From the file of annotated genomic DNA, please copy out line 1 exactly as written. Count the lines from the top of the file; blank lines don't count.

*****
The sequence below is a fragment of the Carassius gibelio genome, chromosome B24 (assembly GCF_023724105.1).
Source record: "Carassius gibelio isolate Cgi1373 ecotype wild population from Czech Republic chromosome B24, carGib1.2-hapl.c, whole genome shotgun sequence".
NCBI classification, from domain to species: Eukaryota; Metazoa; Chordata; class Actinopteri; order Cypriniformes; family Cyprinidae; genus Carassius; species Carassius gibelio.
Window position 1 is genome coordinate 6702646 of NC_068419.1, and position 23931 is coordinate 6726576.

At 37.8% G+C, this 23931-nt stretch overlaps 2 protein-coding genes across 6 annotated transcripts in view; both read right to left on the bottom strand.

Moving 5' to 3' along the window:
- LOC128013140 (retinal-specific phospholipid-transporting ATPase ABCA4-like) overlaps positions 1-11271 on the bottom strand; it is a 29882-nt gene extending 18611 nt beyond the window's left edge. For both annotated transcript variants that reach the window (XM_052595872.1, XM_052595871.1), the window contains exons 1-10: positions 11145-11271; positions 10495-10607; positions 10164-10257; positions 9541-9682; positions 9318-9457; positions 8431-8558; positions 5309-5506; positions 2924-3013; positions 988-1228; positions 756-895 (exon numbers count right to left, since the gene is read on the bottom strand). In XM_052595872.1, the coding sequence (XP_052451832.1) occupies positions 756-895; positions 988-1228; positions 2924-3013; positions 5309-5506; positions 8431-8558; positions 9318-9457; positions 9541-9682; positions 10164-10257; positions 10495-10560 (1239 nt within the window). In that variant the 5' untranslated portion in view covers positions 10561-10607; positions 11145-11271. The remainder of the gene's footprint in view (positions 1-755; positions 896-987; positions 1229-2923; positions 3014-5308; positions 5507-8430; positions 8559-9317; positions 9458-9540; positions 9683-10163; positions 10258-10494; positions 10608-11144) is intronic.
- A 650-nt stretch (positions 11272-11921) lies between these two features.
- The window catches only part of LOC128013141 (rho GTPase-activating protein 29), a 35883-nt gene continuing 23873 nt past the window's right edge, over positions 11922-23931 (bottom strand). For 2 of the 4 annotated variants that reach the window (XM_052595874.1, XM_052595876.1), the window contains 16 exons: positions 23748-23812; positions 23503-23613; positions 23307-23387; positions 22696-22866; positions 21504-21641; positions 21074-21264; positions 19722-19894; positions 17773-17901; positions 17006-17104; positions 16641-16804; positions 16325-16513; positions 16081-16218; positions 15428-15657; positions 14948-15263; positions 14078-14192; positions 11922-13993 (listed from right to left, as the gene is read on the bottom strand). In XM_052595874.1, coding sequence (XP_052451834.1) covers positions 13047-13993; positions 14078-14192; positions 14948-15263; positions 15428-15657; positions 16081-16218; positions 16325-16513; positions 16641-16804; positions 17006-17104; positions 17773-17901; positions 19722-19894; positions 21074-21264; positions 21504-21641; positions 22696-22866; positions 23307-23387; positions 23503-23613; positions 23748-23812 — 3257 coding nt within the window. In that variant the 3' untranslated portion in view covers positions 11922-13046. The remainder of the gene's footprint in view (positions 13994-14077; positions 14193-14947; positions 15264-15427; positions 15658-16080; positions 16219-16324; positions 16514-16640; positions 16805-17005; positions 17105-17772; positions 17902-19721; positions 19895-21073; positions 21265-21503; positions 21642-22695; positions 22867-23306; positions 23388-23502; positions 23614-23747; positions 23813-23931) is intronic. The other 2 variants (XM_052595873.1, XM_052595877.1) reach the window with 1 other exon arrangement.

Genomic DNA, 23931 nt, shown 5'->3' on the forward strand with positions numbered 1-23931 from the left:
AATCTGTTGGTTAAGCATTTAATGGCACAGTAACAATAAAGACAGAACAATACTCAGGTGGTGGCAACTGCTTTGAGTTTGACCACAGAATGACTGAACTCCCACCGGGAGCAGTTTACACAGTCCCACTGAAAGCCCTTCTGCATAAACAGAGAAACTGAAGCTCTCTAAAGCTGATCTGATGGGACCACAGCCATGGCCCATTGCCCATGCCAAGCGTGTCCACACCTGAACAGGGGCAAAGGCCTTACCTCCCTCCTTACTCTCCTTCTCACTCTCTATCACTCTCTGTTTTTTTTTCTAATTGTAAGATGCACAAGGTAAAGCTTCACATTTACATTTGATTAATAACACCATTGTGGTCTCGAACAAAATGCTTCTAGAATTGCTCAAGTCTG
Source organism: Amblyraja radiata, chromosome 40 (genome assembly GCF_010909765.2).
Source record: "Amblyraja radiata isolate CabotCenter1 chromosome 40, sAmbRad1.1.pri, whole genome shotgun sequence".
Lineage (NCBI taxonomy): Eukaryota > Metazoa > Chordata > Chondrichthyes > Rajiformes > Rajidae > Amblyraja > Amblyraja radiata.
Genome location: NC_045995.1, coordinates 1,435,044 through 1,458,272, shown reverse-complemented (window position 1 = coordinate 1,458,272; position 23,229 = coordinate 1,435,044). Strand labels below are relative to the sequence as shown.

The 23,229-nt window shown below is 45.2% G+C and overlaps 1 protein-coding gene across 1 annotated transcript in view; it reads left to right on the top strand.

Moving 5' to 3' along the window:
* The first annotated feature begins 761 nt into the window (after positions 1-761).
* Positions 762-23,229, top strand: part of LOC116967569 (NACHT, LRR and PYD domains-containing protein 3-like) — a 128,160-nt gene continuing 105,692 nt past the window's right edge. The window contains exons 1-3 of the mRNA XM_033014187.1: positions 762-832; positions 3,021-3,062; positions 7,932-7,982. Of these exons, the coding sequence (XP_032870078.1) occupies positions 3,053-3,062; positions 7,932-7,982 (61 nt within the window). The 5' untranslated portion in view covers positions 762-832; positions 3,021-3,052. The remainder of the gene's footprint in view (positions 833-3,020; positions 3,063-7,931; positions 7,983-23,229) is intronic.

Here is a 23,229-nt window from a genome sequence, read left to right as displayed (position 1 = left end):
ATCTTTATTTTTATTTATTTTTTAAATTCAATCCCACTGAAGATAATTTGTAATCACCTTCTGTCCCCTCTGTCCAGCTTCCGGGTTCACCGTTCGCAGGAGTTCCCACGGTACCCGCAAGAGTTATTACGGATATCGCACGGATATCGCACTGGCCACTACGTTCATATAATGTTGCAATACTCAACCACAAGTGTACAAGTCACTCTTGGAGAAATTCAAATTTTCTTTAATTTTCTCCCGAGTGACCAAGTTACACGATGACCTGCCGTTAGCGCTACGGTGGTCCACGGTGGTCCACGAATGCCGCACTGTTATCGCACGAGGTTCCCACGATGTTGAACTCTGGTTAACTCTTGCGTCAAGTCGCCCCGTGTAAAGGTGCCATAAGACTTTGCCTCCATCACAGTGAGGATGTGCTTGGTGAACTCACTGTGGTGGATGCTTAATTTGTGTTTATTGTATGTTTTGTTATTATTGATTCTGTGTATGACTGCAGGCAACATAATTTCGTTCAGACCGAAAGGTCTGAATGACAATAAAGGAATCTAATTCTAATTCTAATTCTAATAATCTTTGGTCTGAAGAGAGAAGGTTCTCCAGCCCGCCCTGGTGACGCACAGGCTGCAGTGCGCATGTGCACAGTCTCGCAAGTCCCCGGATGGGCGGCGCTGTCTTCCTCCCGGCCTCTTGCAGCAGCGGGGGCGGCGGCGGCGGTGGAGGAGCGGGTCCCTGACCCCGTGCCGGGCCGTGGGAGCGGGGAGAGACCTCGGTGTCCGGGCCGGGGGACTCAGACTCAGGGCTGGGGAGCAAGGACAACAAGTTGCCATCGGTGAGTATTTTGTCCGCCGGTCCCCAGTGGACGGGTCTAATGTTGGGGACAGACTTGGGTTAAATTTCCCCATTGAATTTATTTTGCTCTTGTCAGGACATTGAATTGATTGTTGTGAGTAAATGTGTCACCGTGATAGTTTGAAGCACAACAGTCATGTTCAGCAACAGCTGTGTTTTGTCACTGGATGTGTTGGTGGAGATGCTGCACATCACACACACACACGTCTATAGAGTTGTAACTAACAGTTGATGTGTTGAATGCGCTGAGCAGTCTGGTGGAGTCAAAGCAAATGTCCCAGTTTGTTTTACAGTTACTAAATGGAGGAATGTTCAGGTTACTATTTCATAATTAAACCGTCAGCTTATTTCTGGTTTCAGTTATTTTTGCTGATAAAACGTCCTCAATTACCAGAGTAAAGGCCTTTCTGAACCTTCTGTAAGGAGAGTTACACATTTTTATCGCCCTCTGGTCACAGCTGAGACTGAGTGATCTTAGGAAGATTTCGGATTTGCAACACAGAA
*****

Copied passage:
The sequence below is a fragment of the Carassius gibelio genome, chromosome B24 (assembly GCF_023724105.1).